As some of you probably know, I recently converted my Honda Accord from an automatic to a manual. I did lose some of the pictures during the process, but heres what I have....in no specific order.
First thing I did was to go ahead and get the actual pedals swapped for the conversion.
Auto brake pedal removed
Manual brake pedal installed. This was possibly the most irritating part of the whole conversion. If requires you to be upside down with little room to move at all. Once you get the brake pedal in, you then have to blindly use a pair of needle nose pliers and try to hook the spring onto the new pedal. This of course is after you either hook the pedal but the spring comes off the car or the spring just falls on the floor which requires you to get out of the car, find it, and then get back in upside down to start over.
Next up is to install the clutch master cylinder along with the clutch pedal assembly. Ignore the wiring mess....it is on my to do list to be cleaned up.
I didnt have a hole saw so as you can see I had to drill quite a few small holes and then punch it out.
I then smoothed it out and sprayed it down with a zinc rich primer to prevent rust on the exposed medal. Here, I was able to get the master cylinder in and avoid any sort of cutting or tears. 2 spacers need to be added on the studs.
This is looking straight up underneath the dashboard and is directly below the cowl and windshield wiper motor. Here you have to drill a hole to line up with the assembly for a bolt to help secure it and prevent the clutch pedal assembly from bending when used. It was more difficult because people who remove the wiper motors and arms have a hell of a time installing them correctly again. They have issues of the wipers ramming against the side of the windshield and destroying the motors/wiper plastic bushings. I dont think I took a picture but the bolt was tucked back in the cowl and could only be accessed by long pliers.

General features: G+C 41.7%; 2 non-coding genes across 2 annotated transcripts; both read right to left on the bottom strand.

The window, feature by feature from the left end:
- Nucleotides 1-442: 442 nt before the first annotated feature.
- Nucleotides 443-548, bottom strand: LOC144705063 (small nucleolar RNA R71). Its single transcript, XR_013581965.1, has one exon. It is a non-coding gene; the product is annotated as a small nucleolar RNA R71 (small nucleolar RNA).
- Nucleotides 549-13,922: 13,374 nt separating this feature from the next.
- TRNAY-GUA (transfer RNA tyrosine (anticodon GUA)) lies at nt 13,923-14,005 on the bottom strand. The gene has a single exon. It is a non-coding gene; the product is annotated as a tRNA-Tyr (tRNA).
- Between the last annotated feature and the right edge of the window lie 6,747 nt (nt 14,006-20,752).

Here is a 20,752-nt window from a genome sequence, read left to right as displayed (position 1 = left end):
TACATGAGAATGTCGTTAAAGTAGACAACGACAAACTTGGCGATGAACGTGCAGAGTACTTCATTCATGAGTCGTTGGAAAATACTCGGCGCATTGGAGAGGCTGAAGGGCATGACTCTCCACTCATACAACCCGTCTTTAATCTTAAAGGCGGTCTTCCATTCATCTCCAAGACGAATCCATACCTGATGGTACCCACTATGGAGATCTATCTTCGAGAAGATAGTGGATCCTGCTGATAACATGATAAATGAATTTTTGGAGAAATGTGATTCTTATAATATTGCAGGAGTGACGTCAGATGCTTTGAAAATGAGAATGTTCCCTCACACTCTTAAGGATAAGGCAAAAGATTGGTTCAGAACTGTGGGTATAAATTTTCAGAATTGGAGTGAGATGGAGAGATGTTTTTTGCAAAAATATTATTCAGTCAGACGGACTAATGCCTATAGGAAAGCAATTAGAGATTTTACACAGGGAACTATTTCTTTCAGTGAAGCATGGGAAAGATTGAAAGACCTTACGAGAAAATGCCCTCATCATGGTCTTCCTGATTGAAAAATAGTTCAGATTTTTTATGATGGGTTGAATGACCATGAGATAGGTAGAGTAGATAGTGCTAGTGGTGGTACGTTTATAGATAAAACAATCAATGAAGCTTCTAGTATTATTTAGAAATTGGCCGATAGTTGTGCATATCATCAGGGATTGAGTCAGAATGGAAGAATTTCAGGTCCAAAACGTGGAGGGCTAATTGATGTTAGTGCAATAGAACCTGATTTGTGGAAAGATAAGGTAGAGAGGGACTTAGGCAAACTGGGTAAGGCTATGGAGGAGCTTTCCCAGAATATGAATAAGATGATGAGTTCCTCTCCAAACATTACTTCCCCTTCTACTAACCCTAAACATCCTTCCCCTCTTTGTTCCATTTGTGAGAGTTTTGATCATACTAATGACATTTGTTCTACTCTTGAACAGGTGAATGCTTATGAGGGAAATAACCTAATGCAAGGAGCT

Installed! This too took quite a bit of time to get everything positioned up correctly and would have helped had I had a second person.
Here is the master cylinder. I ordered a custom $80 stainless steel line from Bonaco that goes directly from the master cylinder to the slave cylinder. This save a TON of time and headaches by avoiding Hondas original dampener system.
Now to remove the auto shifter assembly.
Removed. Now I have access to the auto shifter linkage
After removal, you need to save the plug to wire up the clutch safety switch and cruise control along with a couple other things.
Everything wired up correctly
Now to get the wiring over to the clutch pedal
Transmission arrived in "lovely" shape. According to the salvage yard, it only had 82k miles!!!
Heres where the heart of the beast resides! So far the strut bar, intake, battery, cables, and the starter have been removed.
Sacrificed a screwdriver for the axle nut.
I replaced the lower ball joints as well....but they ended up getting cuts in the boot during this swap so theyll have to be replaced again soon. NOTE: O'Reilys has the best designed kit for removing the balljoints from Hondas. Advance Auto/Autozone were a terrible setup but I had to use theirs. When I rented the O'Reilys kit, some had crushed the adapter and O'Reilys thought I did it so make sure you examine rental tools before leaving the store.
Instead of removing the exhaust to get some bolts needed to remove the shift linakage way back in there. I just went ahead and drilled a couple holes big enough to get a socket in.
Manual shifter linakge
In the car: This required 8 new bushings as the auto ones were not interchangeable. I had to wait almost 2 months to get the bushings as hondapartsnow, majestichonda, and other places kept cancelling my order saying they werent available. Turns out, there were only 6 in the ENTIRE country. So I eventually got those and just made 2 myself.
ECU swapped out for the exact same car as mine, except the manaul version. On the 94-95 Accords, the TCU is not integrated into the ECU so all you have to do is unplug it. Would have made it a bit more simple.
Oil pan was leaking so I had a Honda Tech replace it with HondaBond. However, when I started the car it started pissing out oil. Went ahead and got a new oil pan and OEM oil pan gasket. We also replaced the rear main seal during the swap.
Transmission is out! However, we did miss a bolt and took a small chunk out out the auto tranny case. Oh well.
Auto vs Manual
Here you have to drill a new hole for the manual transmission motor mount. If you reuse the auto bolt location it will cause the axle to bind and will need to be replaced every couple of weeks. NO store carried a 12mm drill bit, this biggest was 11mm so I had to order one of of Amazon. Then as soon as I got one hole drilled out, the bit broke.
This was another headache. Routing the manual shifter cables and trying to get them connected to the bracket along with the C clips when you can even get your hands down there! The main issue is that the rear motor mount for an automatic is quite a bit bigger than the manual version. Because of this you really have to keep trying over and over to find the most efficient way to route the cables and gain any millimeters that you can.
Very little room for the cables
Finally attached and ready to go
Im missing a bunch of photos after this